SB: What are the key components to Rejuvenology?
EGMc: The specialty is generally divided into two major branches: 1). Medical Rejuvenology and 2). Surgical Rejuvenology. Under the heading of Medical Rejuvenology falls general health assessments and counseling, weight management, bio-compatible hormone balancing (for men and women), nutritional testing and scientific supplementation of identifiable deficiencies, scientific skin care, fitness testing and training, and mind/body medicine. Under Surgical Rejuvenology falls full-body and facial plastic and reconstructive surgery, including liposuction. Many nonsurgical treatments such as laser therapy, injectible fillers and Botox (although not surgical procedures) are appearance enhancing therapies and fall under the Surgical Rejuvenology category.
SB: What are some tips on handling stress in a healthy manner?
EGMc: The data shows that one of the most assured ways of relieving stress is to engage in physical activity. During exercise, the body releases internal hormones called “endorphins” that create a sense of well-being and euphoria. Activities as simple as taking a 15-20 minute walk around the block will go a long way to relieve stress. Playing tennis, golf, swimming, or any aerobic physical activity will “clear the cobwebs”.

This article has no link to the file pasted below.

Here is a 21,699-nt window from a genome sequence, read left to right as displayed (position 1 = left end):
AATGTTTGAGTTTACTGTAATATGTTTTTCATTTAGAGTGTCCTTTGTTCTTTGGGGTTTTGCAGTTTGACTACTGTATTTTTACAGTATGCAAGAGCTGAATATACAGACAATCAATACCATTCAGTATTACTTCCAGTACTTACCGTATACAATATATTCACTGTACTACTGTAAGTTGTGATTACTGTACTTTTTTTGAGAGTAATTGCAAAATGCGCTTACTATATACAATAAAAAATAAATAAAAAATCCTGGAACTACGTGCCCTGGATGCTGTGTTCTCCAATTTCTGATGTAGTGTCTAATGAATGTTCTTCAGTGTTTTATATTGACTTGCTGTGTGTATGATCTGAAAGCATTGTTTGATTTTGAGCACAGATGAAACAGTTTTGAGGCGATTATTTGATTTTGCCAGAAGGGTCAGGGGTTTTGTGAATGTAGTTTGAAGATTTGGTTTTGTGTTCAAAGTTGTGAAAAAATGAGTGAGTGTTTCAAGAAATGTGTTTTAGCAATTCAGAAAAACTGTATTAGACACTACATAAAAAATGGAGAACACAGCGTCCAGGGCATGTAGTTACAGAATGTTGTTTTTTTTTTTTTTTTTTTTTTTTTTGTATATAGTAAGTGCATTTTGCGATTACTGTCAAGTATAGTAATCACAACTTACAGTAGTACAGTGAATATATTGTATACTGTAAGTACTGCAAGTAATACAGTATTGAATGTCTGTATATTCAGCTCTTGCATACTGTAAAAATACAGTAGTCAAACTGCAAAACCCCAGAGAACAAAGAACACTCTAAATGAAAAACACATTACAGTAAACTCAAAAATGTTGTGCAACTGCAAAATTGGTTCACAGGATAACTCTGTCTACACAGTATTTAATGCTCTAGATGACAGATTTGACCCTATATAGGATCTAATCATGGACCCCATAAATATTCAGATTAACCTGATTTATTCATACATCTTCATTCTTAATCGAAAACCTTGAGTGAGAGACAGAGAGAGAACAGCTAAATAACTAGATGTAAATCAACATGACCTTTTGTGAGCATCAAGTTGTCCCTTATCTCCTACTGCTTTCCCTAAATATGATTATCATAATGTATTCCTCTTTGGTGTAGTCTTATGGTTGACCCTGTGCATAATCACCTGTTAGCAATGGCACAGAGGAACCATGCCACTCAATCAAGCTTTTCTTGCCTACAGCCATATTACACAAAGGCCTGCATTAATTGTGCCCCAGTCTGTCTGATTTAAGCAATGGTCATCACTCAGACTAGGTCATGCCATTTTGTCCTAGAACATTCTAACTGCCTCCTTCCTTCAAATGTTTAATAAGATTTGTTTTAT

SB: If you had to sum up what Rejuvenology in just a few words, what would they be?
EGMc: Rejuvenology is a new medical and surgical specialty arising out of “mainstream” philosophies and practices, yet open to new, evidence-based methods of assisting patients look and feel their best throughout their lives. Because the specialty’s organizers saw the wisdom in sharing knowledge and experiences among professionals, participation in the parent organization (The American College of Rejuvenology) is open to health and appearance professionals representing a variety of specialties. For membership information, contact me at drmccollough@ mccolloughinstitute.com. [Sb]